Hall of Fame Inaugural Class

Yoshihiro Inayama

Yoshihiro Inayama helped rebuild Japan following the devastation of World War II. Under his stewardship, Nippon Steel Corp. underwent an economic miracle in the quarter-century following the war, and by 1975 had emerged as the world’s largest steelmaker.

Born and raised in Tokyo, Inayama—who graduated from Tokyo Imperial University—joined Yawata Iron & Steel Co. Ltd. on Kyushu Island in 1928. Known as the Imperial Works, Yawata Steel supplied 85 percent of the country’s steel in the early 20th Century, but was hampered by the island nation’s lack of natural resources, including iron ore and coal. Although Japan’s annexation of Korea in 1910 was done primarily to secure a supply of both resources for the Imperial Works, by World War I, Japan’s rapidly industrializing economy was demanding more steel than Yawata Steel could supply.

Yawata Steel struggled with that shortfall of raw materials throughout the 1920s, and while the Great Depression dampened demand for steel from Japanese industry, the economic upheaval provided the impetus needed for Japan to finally address the structural problems presented by surging demand for steel. At the time, Japan was heavily influenced by ultra-nationalist army officers, who were devising a plan calling for Japanese conquest of much of Asia.

In 1934, in the midst of the depression, the Japanese government merged Yawata Works with six private Japanese steel companies. The merged Japan Iron & Steel Co. Ltd. was 85-percent owned by the Japanese government and supplied more than half of the steel required by Japanese industry.

In the late 1930s, Japan Iron & Steel relocated some of its steelmaking capacity to Korea and Manchuria, both of which had fallen under Japanese domination. By 1939, Japan Iron & Steel had doubled its prewar capacity, and Japan was self-sufficient in all phases of steel production, with the exception of armor plating.

Japan’s attack on Pearl Harbor, however, exposed the country’s economy to the reality that the Japanese steel industry was not equipped to compete with the United States. In 1943, Japanese steel production hit a peak of 12 million tonnes. At the same time, the United States was committing 19 million tons of steel just to build and launch new merchant ships.From March of 1942 when General Jimmy Doolittle’s B-25 bombers appeared over Tokyo until the atomic bombs exploded over Hiroshima and Nagasaki more than three years later, Japan Iron & Steel’s mills were bombed into oblivion.

When the war was finally over in August 1945, only three of the company’s blast furnaces were still functioning. Inayama had lived through that tumultuous period at Japan Iron & Steel and took from it lessons that would help transform Japanese industry in the 1950s and 1960s.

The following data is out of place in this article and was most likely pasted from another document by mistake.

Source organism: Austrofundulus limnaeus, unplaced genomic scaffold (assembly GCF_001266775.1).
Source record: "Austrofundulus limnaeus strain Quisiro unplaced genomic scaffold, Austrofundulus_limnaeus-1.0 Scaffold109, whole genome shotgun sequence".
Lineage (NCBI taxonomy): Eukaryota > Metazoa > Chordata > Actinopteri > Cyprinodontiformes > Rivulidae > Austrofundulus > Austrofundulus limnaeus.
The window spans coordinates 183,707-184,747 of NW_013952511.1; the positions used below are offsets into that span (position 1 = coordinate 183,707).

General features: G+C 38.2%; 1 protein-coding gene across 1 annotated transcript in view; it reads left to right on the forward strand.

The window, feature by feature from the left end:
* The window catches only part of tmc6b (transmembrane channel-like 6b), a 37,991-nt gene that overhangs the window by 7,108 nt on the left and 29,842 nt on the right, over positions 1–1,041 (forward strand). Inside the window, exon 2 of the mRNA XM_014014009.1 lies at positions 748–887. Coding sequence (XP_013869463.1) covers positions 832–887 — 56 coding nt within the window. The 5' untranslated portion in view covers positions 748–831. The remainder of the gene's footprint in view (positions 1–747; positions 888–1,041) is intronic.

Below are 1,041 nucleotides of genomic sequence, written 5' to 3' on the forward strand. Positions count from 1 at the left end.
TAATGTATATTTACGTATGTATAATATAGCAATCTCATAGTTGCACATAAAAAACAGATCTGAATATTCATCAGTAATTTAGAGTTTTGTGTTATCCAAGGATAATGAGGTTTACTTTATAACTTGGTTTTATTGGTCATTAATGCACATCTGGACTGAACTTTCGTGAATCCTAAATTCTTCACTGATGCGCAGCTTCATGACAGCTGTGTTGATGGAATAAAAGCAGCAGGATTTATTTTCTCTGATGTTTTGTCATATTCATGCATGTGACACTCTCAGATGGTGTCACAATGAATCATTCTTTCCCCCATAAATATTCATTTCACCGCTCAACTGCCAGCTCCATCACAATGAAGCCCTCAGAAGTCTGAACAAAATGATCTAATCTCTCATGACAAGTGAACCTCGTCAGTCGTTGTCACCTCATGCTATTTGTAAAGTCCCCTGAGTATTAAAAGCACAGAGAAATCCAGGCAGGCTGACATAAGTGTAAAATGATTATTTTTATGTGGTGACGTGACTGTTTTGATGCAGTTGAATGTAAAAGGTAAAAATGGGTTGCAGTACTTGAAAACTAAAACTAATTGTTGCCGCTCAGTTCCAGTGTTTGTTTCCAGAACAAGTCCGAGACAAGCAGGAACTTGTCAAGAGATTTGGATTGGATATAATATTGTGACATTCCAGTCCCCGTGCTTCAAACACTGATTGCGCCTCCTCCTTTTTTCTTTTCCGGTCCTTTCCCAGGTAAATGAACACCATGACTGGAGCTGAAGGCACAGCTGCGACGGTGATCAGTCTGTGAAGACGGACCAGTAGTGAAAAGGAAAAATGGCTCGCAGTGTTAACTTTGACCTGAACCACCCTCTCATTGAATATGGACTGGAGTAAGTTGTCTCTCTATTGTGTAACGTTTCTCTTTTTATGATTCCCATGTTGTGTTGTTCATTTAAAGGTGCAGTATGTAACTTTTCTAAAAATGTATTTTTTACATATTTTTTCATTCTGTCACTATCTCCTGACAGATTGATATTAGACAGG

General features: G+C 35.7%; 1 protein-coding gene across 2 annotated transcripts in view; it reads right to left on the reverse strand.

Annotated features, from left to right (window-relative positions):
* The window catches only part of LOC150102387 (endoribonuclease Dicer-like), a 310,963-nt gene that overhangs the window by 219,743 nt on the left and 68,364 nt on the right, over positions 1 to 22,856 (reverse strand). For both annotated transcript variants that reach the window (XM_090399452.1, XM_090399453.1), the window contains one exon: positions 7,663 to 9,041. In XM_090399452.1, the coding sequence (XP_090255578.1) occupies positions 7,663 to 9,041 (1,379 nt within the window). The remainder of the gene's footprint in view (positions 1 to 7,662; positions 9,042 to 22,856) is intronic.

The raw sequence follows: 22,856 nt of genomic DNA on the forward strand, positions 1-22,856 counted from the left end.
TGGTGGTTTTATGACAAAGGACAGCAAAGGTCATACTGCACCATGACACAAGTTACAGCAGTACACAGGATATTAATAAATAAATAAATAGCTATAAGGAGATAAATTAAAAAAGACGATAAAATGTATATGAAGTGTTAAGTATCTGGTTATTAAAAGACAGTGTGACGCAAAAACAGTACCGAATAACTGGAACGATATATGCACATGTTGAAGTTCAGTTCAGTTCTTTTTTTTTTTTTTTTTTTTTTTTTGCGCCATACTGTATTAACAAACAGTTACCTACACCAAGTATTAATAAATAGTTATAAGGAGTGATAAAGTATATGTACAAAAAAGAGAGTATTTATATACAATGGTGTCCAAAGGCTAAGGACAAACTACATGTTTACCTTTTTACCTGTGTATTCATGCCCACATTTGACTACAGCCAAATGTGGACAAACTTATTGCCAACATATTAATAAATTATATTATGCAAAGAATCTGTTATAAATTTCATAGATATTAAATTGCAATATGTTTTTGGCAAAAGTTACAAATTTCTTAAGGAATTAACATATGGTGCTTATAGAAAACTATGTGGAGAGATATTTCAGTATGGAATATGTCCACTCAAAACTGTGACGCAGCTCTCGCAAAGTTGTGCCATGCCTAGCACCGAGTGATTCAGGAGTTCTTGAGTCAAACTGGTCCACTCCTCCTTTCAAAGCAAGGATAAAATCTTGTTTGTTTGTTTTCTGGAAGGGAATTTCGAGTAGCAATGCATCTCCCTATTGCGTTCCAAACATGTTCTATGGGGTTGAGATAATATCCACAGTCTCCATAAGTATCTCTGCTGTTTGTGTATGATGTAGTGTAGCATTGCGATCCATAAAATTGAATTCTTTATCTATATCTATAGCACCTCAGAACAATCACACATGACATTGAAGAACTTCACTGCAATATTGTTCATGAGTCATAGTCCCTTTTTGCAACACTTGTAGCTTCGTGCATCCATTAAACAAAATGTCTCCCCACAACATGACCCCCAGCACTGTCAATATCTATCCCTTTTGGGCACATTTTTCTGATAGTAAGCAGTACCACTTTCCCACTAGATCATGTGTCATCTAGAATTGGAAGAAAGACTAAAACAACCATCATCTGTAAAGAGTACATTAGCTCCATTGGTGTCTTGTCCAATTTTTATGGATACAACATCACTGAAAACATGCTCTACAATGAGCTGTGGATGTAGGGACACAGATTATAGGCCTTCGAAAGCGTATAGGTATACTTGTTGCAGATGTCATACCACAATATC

The Allied Occupation broke Japan Iron & Steel into four privately owned steel companies in 1950. By that time, the United States was waging a war on the Korean Peninsula and it encouraged a healthy Japanese steel industry to offset the threat of Communist aggression from China and North Korea. Inayama became a key executive with Yawata Iron & Steel Co. Ltd, which was made up of most of the mills belonging to the old Imperial Works. Fuji Iron & Steel Co. Ltd. comprised the other major component spun out as a result of the breakup of Japan Iron & Steel. During the 1950s and 1960s, it would be a fierce competitor of Yawata Iron & Steel.

Inayama’s influence on Yawata Iron & Steel can’t be understated. During the 1950s, he positioned Yawata to capitalize on the introduction of basic oxygen furnaces, which were far more efficient than the open hearth furnaces of the prewar era. In 1957, Yawata Iron & Steel began to install the LD, or oxygen converter, which consumed far less scrap than the open hearth system it replaced—a sore point for the Japanese, who had gone to war in 1941 partly because of the U.S. embargo of scrap to the island nation.

Yawata Iron & Steel pioneered continuous casting in the 1960s and was one of the first steel companies in the world to convert to computerized controls. By 1960, Yawata Iron & Steel was reporting sales approaching $350 million annually, the lion’s share of which were derived from Japan’s domestic consumer market.

In the postwar era, Inayama was credited with reopening economic ties to China. He first visited the People’s Republic in 1957 to discuss the possibility of bartering Japanese steel for Chinese coal and iron ore.

Inayama had long believed that the ruinous competition with Fuji was preventing both companies from realizing their true potential. In 1969, he and Fuji chairman Shigeo Nagano agreed to merge the two companies. The two shared executive duties at the merged Nippon Steel for the company’s first several years of operation.

Nippon Steel in the early 1970s was the world’s largest iron and steel company, surpassing U.S. Steel Corp. in 1975. Its 80,000 employees produced 47 million tonnes of crude steel annually, four times the amount the entire nation had produced during its record year in 1942. And virtually all of the steel produced by Nippon Steel went for peaceful purposes.

American steelmakers in the late 1970s, however, charged that Nippon Steel was unfairly exporting Japanese steel to the United States, marking the beginning of a two-decade-long fight over trade policies.

Yoshihiro Inayama served as president of Nippon Steel from 1970 to 1973, and as chairman of the company’s board until his retirement in 1981. From 1980 to 1986, he was chairman of Japan’s most influential business organization, the Federation of Economic Organizations. He died in Tokyo of lung cancer in October 1987.

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